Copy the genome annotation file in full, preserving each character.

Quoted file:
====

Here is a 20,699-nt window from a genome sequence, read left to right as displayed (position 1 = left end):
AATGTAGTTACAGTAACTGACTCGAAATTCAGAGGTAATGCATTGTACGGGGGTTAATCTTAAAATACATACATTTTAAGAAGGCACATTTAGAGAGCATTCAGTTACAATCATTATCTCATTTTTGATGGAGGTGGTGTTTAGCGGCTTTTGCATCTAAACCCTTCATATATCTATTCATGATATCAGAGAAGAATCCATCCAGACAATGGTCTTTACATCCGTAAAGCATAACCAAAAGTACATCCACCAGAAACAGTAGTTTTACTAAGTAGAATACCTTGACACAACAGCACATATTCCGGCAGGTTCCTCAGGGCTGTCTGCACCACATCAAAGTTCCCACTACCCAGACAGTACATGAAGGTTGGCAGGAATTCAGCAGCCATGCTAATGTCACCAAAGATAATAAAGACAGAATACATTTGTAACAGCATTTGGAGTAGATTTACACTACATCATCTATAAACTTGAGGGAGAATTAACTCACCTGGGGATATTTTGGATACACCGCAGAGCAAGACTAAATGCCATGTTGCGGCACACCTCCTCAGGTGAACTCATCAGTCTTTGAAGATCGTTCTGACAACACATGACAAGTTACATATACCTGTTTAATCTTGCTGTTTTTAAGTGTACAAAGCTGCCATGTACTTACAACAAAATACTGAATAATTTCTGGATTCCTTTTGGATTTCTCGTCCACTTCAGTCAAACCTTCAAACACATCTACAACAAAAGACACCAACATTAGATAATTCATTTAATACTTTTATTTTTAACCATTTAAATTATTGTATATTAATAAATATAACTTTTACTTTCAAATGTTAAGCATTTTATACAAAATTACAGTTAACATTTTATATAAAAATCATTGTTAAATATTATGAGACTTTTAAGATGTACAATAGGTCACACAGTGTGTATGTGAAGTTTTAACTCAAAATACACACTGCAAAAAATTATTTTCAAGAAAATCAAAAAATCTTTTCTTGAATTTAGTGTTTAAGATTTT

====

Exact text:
Here is a 20,699-nt window from a genome sequence, read left to right as displayed (position 1 = left end):
AATGTAGTTACAGTAACTGACTCGAAATTCAGAGGTAATGCATTGTACGGGGGTTAATCTTAAAATACATACATTTTAAGAAGGCACATTTAGAGAGCATTCAGTTACAATCATTATCTCATTTTTGATGGAGGTGGTGTTTAGCGGCTTTTGCATCTAAACCCTTCATATATCTATTCATGATATCAGAGAAGAATCCATCCAGACAATGGTCTTTACATCCGTAAAGCATAACCAAAAGTACATCCACCAGAAACAGTAGTTTTACTAAGTAGAATACCTTGACACAACAGCACATATTCCGGCAGGTTCCTCAGGGCTGTCTGCACCACATCAAAGTTCCCACTACCCAGACAGTACATGAAGGTTGGCAGGAATTCAGCAGCCATGCTAATGTCACCAAAGATAATAAAGACAGAATACATTTGTAACAGCATTTGGAGTAGATTTACACTACATCATCTATAAACTTGAGGGAGAATTAACTCACCTGGGGATATTTTGGATACACCGCAGAGCAAGACTAAATGCCATGTTGCGGCACACCTCCTCAGGTGAACTCATCAGTCTTTGAAGATCGTTCTGACAACACATGACAAGTTACATATACCTGTTTAATCTTGCTGTTTTTAAGTGTACAAAGCTGCCATGTACTTACAACAAAATACTGAATAATTTCTGGATTCCTTTTGGATTTCTCGTCCACTTCAGTCAAACCTTCAAACACATCTACAACAAAAGACACCAACATTAGATAATTCATTTAATACTTTTATTTTTAACCATTTAAATTATTGTATATTAATAAATATAACTTTTACTTTCAAATGTTAAGCATTTTATACAAAATTACAGTTAACATTTTATATAAAAATCATTGTTAAATATTATGAGACTTTTAAGATGTACAATAGGTCACACAGTGTGTATGTGAAGTTTTAACTCAAAATACACACTGCAAAAAATTATTTTCAAGAAAATCAAAAAATCTTTTCTTGAATTTAGTGTTTAAGATTTT